Wednesday 23 October 2019

Kerry seeks Putin's support for efforts to break Syrian deadlock

A Free Syrian Army fighter holds his weapon as he takes a break while on patrol in Raqqa province, eastern Syria
A Free Syrian Army fighter holds his weapon as he takes a break while on patrol in Raqqa province, eastern Syria

Peter Foster Washington

US Secretary of State John Kerry is to use a trip to Moscow today to try to convince Russia that it must act to break the international deadlock over Syria after President Vladimir Putin intervened directly to demand an explanation for Israeli air strikes against targets in Syria over the weekend.

Mr Kerry departed for Moscow last night after both the Russian and Chinese governments condemned the Israeli strikes. More than 100 Syrian soldiers were reportedly killed in the attacks, which sharply raised tensions in the region.

With oil prices spiking to $105 a barrel and Israel deploying additional air defence batteries to its northern border, both Britain and the US have reiterated that Russia holds the key to any diplomatic solution in the Syrian conflict.

"We certainly want to try to make another stab at it, to make another effort at it, because events on the ground have become steadily worse," said a US State Department official, ahead of Mr Kerry's departure.

"The casualty figures are mounting, the rate of killing has gone up and as the Israeli strikes show, the situation is adding to instability in the region."

Urgency

The meeting between Mr Kerry and Mr Putin represents a break in protocol, but reflects the growing urgency in diplomatic efforts to stop the Syrian crisis spinning further out of control. Diplomats hope to revive a political plan for Syria agreed in Geneva in June last year but never acted upon.

"This is a time to talk to the Russians, to understand that from our side we remain committed, and if they are as well, then we need to think about how to work operationally to make that happen," the official said. "I don't know if we will get an agreement or not, but we certainly think it is worth testing and trying to find some ways forward."

Israeli Prime Minister Benjamin Netanyahu, travelling to China for a pre-planned visit, held telephone talks with Mr Putin hours after Moscow had warned that the Israeli strikes on several bases outside Damascus "sharply increased" the risk of destabilising Lebanon and Israel. China also warned of opposition to the use of military force, with a foreign ministry spokesman urging that Syria's "sovereignty should be respected".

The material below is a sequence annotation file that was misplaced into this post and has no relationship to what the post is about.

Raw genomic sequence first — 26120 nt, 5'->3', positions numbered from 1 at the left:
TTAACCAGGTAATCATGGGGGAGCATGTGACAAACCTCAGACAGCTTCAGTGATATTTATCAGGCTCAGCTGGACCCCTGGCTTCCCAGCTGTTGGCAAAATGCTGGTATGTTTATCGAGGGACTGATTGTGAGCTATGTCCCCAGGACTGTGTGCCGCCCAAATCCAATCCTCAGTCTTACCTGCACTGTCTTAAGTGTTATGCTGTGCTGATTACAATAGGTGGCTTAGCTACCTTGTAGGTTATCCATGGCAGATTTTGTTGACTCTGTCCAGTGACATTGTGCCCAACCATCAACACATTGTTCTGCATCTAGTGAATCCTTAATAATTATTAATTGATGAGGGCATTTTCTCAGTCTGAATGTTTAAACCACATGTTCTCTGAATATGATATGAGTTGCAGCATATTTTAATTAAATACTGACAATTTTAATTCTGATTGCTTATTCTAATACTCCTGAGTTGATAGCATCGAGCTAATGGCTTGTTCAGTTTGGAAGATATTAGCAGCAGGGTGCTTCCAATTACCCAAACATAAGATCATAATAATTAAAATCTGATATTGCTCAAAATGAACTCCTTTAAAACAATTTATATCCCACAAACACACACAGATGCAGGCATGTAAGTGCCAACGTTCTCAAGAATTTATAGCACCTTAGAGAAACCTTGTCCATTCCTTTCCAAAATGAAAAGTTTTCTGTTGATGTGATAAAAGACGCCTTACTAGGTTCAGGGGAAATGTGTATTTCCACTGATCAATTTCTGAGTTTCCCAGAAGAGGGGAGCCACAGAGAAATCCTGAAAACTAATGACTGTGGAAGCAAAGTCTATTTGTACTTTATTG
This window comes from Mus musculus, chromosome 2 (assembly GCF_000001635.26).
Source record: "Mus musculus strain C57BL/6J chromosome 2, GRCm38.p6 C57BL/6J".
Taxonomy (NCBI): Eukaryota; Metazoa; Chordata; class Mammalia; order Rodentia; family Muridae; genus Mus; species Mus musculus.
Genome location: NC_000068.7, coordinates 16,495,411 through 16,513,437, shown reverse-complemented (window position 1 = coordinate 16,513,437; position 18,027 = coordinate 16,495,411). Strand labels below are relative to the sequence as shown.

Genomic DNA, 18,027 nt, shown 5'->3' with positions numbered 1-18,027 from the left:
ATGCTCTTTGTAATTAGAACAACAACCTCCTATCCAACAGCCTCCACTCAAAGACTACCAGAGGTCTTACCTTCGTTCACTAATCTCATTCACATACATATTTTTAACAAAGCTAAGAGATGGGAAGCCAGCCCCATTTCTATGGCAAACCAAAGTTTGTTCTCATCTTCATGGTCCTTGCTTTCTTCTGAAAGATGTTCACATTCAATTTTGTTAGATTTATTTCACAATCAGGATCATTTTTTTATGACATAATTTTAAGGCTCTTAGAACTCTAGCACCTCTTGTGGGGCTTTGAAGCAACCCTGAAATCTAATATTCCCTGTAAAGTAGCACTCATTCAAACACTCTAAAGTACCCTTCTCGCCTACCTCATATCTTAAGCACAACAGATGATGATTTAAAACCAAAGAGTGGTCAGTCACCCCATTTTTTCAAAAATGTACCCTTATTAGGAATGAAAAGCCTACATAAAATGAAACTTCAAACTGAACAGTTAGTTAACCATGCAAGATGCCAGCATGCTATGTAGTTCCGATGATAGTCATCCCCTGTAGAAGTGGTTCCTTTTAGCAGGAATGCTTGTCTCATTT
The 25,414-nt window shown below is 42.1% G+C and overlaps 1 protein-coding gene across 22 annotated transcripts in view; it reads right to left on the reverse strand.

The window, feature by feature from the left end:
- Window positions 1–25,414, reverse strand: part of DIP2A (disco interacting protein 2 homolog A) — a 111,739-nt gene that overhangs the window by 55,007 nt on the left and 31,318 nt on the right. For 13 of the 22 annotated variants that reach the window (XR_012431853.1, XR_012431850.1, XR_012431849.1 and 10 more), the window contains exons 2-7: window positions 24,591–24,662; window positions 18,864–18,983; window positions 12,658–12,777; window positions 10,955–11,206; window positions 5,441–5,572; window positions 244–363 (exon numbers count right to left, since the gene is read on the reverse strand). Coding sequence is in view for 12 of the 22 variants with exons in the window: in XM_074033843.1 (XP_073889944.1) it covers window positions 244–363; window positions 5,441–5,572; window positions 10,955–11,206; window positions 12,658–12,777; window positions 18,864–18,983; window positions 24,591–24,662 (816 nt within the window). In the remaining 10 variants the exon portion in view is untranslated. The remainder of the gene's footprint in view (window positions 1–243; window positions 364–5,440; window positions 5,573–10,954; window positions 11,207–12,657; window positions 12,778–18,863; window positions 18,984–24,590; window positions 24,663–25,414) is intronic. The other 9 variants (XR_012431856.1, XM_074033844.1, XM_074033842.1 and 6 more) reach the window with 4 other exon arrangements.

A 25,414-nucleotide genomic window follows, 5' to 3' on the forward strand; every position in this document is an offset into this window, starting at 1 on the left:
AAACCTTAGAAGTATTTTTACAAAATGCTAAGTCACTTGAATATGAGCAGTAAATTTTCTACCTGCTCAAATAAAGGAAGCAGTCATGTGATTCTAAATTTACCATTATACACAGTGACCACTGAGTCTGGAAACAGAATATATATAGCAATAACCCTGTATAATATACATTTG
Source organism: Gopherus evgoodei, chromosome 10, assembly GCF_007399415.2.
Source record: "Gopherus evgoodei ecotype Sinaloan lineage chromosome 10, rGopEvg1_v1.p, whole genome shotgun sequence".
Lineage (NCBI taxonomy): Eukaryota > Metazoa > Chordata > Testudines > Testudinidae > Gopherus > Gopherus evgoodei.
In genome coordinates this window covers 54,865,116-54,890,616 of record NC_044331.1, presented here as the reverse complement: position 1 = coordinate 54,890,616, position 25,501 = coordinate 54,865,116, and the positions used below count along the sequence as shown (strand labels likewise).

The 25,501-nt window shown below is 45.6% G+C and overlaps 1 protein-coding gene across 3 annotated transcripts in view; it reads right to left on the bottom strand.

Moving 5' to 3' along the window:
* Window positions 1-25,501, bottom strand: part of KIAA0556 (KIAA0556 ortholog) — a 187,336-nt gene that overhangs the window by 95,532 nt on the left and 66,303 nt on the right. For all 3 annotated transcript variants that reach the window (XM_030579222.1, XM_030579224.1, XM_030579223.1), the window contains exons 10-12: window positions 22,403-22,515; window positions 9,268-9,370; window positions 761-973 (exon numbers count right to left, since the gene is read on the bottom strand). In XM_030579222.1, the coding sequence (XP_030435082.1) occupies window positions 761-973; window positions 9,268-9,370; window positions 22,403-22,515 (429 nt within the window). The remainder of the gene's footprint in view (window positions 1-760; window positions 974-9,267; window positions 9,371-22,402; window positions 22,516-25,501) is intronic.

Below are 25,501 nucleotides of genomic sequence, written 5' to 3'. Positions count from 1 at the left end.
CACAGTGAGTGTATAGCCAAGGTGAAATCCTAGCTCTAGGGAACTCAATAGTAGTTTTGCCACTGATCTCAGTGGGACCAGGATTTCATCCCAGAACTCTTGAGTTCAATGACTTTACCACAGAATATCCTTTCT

Although Israel has not officially claimed responsibility for the strikes, Israeli officials yesterday suggested that they were aimed at stopping Hizbollah from acquiring modern guided missiles from Syria, and not at actively destabilising the Assad regime.

The Israeli military also sought to play down the risk of Syrian retaliation: "There are no winds of war," Yair Golan, the general commanding Israeli forces on the Syrian and Lebanese fronts, told reporters while out jogging with troops. "There is no tension. Do I look tense to you?"

However, in a sign of the tinderbox nature of the conflict, hours later Israeli military reported that two rockets from Syria had landed in the Israel-occupied Golan Heights but indicated that the rockets had most likely crossed the border accidentally. President Barack Mr Obama – who was out playing golf with three US senators yesterday – has defended Israel's right to block "terrorist organisations like Hizbollah" from acquiring weapons, but gave no further indication of whether he intends to respond to mounting pressure for the US to show international leadership.

The White House has claimed it is highly likely that Syrian President Bashar al-Assad's regime, not the rebel opposition, was behind any chemical weapons use in Syria.

White House spokesman Jay Carney said there was certainly evidence that chemical weapons had been used in Syria. And on Sunday, a member of a UN panel investigating events in Syria said there were indications that rebel forces had used the nerve agent sarin. But Mr Carney questioned that claim.

"We are highly sceptical of suggestions that the opposition could have or did use chemical weapons," he said. "We find it highly likely that any chemical weapon use that has taken place in Syria was done by the Assad regime. And that remains our position." (© Daily Telegraph, London)

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